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I used to be a prolific ranter with an interest in Lisp. Running into Eric's posts inspired me to give that up - I didn't want online rants to be my legacy. Related, Xah Lee's crazy writings inspired me to take my social life seriously and not over-share on the internet. Both of them, and the rest of the comp.lang.lisp, taught me that getting stuff done was more important than making sure I was using the most aesthetically pure computing environment. Another lisp programmer, Philip Greenspun, also demonstrated the negative effects of too much writing online. In addition, he showed me that photography was mostly a factor of how much film and equipment one can afford, which inspired me to give that up and focus more on music and other things I had natural talent for. Finally, and only related in form, reading Ludwig Wittgenstein's later "notebook" style writings inspired me to give up on philosophy and enter industry instead of philosophy grad school.



> photography was mostly a factor of how much film and equipment one can afford

If that were the case my father in law would be world famous


> photography was mostly a factor of how much film and equipment one can afford,

Bullshit.


Quite an eloquent rebuttal. Such a knee jerk response really makes me reconsider the truth of the statement.


I'm sorry, but the original claim dismissed an entire field of art by claiming that it boiled down to amount of wealth. I thought of writing something longer – perhaps an elegiac about the typical disparagement of what one does not understand, or a list of parallel examples that would show the stupidity of the argument (“computer programming was mostly a factor of how much CPU one could afford.”), but then I decided that it was so self-evidently absurd that it would be a waste of breath to do more than simply point it out as bullshit.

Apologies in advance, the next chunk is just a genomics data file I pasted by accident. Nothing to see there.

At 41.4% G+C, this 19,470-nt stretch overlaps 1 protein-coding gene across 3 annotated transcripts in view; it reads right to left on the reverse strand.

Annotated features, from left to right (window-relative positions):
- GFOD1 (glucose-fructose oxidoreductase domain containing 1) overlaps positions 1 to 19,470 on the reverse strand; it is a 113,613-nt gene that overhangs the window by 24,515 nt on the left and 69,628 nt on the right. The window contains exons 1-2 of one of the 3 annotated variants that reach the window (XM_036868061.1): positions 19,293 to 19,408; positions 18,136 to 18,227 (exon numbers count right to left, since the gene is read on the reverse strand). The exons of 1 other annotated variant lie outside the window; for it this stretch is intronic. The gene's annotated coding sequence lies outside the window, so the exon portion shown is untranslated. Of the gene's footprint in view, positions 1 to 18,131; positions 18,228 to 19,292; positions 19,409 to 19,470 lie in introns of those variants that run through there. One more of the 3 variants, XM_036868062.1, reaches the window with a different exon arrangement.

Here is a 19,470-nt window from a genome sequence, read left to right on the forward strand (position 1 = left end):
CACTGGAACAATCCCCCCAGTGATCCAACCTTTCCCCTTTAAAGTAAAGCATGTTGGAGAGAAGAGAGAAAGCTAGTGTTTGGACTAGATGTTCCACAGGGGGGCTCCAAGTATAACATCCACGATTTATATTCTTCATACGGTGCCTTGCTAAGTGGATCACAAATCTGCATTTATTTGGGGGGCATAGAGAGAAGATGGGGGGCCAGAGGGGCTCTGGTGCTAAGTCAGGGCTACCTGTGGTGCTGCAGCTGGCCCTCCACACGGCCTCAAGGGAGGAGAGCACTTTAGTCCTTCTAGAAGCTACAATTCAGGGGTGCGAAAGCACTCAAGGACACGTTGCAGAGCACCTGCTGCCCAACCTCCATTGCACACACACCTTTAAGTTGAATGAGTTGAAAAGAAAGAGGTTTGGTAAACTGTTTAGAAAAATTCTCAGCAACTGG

the original claim dismissed an entire field of art by claiming that it boiled down to amount of wealth I can imagine that, say in the seventies, both camera's and film were a lot more expensive than nowadays(relatively). As practice makes perfect, really getting into photography, wouldn't be an option for all people then, because it would be too expensive a hobby.

It may have been a pretty weird blanket statement, but there may also have been a hidden context that makes it a reasonable statement.




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